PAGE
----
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    ABSTRACT: Puerperal sepsis is one of the five leading causes of maternal mortality worldwide, and accounts for 15% of all maternal deaths. The WHO defined puerperal sepsis in 1992 as an infection of the genital tract occurring at any time between the rupture of membranes or labour and the 42nd day post partum; in which, two or more of the following are present: pelvic pain, fever, abnormal vaginal discharge and delay in the reduction of the size of the uterus. At the same time, the WHO introduced the term puerperal infections, which also include non-genital infections in the obstetric population. Recent epidemiological data shows that puerperal sepsis and non-genital tract infections are a major area of concern. In puerperal sepsis, group A streptococcus (GAS) is the most feared pathogen. Up to 30% of the population are asymptomatic carriers of GAS. GAS commonly causes throat infections. Women who died from GAS-positive sepsis all had signs of a throat infection themselves or one of their family members suffered from a throat infection. The pathway of infection is from the hands of the pregnant women or the mother to her perineum. In non-genital tract infections, influenza viruses and the HIV pandemic in the developing part of the world are responsible for many maternal deaths, and demand our attention. The physiological changes of pregnancy and the puerperium can obscure the signs and symptoms of sepsis in the obstetric population. A high level of suspicion is, therefore, needed in the care for the sick pregnant patient. If sepsis is suspected, timely administration of antibiotics, sepsis care bundles, multidisciplinary discussion and early involvement of senior staff members are important to improve outcome. Published by the BMJ Publishing Group Limited. For permission to use (where not already granted under a licence) please go to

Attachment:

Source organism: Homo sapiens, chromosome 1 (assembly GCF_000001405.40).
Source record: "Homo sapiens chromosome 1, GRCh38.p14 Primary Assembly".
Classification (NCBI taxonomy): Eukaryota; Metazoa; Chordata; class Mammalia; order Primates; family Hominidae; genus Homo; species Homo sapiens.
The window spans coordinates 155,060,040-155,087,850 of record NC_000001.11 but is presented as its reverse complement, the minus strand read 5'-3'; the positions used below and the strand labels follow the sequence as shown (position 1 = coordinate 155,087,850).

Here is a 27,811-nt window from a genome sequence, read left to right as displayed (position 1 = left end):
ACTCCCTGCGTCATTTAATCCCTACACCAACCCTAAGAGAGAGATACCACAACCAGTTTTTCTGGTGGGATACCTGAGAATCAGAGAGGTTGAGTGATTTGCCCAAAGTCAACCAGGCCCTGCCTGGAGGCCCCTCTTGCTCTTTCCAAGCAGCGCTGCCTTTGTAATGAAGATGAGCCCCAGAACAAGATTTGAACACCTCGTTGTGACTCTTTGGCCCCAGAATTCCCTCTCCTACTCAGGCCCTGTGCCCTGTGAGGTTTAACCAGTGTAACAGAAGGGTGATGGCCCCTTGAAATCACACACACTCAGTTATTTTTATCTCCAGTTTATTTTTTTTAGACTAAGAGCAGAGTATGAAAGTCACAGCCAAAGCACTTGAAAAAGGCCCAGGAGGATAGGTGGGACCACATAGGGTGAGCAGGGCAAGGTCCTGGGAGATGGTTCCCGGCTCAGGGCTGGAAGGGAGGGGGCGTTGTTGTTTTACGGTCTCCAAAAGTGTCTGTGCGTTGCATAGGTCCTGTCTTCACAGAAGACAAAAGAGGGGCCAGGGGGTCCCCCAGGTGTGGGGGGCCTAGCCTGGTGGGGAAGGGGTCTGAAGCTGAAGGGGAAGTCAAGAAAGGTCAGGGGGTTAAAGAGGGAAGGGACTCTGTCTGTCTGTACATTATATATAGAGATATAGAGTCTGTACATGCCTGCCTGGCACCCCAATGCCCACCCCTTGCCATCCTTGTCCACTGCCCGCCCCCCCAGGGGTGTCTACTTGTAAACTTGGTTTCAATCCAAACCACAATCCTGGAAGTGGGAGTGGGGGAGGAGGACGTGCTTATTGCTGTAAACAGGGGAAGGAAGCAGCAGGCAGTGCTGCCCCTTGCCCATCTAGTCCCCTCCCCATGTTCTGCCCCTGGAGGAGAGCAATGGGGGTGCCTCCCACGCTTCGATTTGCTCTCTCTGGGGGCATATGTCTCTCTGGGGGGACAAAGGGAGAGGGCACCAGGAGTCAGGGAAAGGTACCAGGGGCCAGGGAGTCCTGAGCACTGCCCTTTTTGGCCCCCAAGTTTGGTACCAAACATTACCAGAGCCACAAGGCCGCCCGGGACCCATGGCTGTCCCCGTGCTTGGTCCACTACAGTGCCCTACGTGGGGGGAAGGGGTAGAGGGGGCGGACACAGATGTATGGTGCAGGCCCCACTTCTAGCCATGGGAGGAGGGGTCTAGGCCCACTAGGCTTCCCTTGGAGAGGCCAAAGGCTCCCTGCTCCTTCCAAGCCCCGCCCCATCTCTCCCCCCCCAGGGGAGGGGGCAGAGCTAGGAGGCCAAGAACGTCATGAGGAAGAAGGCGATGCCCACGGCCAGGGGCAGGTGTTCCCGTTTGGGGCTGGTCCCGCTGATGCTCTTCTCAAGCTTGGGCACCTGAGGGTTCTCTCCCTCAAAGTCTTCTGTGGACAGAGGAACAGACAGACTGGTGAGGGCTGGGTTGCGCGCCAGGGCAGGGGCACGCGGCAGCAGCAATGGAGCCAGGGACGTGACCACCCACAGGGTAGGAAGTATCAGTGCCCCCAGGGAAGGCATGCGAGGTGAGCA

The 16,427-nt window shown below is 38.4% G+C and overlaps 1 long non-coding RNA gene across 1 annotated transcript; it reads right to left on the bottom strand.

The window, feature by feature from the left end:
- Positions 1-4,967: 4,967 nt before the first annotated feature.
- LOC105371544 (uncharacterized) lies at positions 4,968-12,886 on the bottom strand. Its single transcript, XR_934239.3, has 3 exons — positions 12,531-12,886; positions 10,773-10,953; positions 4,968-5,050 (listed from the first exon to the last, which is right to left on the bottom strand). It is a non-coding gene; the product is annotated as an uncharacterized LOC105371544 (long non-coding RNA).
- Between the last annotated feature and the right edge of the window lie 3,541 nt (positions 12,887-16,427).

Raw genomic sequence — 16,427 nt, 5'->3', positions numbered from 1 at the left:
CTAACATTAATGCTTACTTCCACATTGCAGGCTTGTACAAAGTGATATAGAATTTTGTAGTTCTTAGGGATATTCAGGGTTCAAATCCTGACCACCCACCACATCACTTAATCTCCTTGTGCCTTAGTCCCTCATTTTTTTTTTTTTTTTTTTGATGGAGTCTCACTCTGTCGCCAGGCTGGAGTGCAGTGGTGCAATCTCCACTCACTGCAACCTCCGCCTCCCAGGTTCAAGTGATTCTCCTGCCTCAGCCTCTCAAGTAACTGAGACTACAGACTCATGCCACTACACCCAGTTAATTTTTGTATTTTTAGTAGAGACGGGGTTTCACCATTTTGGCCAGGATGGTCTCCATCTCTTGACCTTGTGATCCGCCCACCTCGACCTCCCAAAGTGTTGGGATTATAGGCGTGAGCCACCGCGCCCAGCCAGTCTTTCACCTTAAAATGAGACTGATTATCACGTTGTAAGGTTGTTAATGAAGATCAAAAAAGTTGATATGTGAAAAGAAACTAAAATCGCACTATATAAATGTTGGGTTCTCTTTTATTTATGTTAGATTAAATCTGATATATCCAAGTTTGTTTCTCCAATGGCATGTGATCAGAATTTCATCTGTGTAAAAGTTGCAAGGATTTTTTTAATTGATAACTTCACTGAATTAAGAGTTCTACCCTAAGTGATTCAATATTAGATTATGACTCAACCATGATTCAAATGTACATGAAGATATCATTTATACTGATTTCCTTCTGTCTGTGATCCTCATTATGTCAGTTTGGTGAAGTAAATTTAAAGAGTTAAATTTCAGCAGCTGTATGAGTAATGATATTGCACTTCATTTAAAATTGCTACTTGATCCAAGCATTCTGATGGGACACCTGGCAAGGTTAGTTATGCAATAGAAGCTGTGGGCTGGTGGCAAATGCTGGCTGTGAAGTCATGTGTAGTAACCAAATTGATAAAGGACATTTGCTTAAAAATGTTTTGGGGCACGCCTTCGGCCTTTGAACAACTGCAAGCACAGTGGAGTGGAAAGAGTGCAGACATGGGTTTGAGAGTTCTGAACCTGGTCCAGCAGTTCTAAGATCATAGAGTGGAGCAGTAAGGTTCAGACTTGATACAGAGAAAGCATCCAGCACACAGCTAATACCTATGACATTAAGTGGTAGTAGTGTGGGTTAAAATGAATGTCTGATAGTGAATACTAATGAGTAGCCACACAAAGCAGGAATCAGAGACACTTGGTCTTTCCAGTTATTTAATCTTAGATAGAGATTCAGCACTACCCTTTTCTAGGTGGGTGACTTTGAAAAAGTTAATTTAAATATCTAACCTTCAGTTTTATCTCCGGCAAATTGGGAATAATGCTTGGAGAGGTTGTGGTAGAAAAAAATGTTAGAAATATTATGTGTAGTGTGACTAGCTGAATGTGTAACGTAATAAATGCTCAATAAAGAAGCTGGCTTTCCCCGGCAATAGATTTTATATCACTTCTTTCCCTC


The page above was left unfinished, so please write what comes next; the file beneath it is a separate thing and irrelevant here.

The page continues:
Postgraduate medical journal 08/2015; DOI:10.1136/postgradmedj-2015-133475
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    ABSTRACT: Preventable harm is one of the top six health problems in the developed world. Developing patient safety skills and knowledge among advanced trainee doctors is critical. Clinical supervision is the main form of training for advanced trainees. The use of supervision to develop patient safety competence has not been established. To establish the use of clinical supervision and other workplace training to develop non-technical patient safety competency in advanced trainee doctors. Keywords, synonyms and subject headings were used to search eight electronic databases in addition to hand-searching of relevant journals up to 1 March 2014. Titles and abstracts of retrieved publications were screened by two reviewers and checked by a third. Full-text articles were screened against the eligibility criteria. Data on design, methods and key findings were extracted. Clinical supervision documents were assessed against components common to established patient safety frameworks. Findings from the reviewed articles and document analysis were collated in a narrative synthesis. Clinical supervision is not identified as an avenue for embedding patient safety skills in the workplace and is consequently not evaluated as a method to teach trainees these skills. Workplace training in non-technical patient safety skills is limited, but one-off training courses are sometimes used. Clinical supervision is the primary avenue for learning in postgraduate medical education but the most overlooked in the context of patient safety learning. The widespread implementation of short courses is not matched by evidence of rigorous evaluation. Supporting supervisors to identify teaching moments during supervision and to give weight to non-technical skills and technical skills equally is critical. Published by the BMJ Publishing Group Limited. For permission to use (where not already granted under a licence) please go to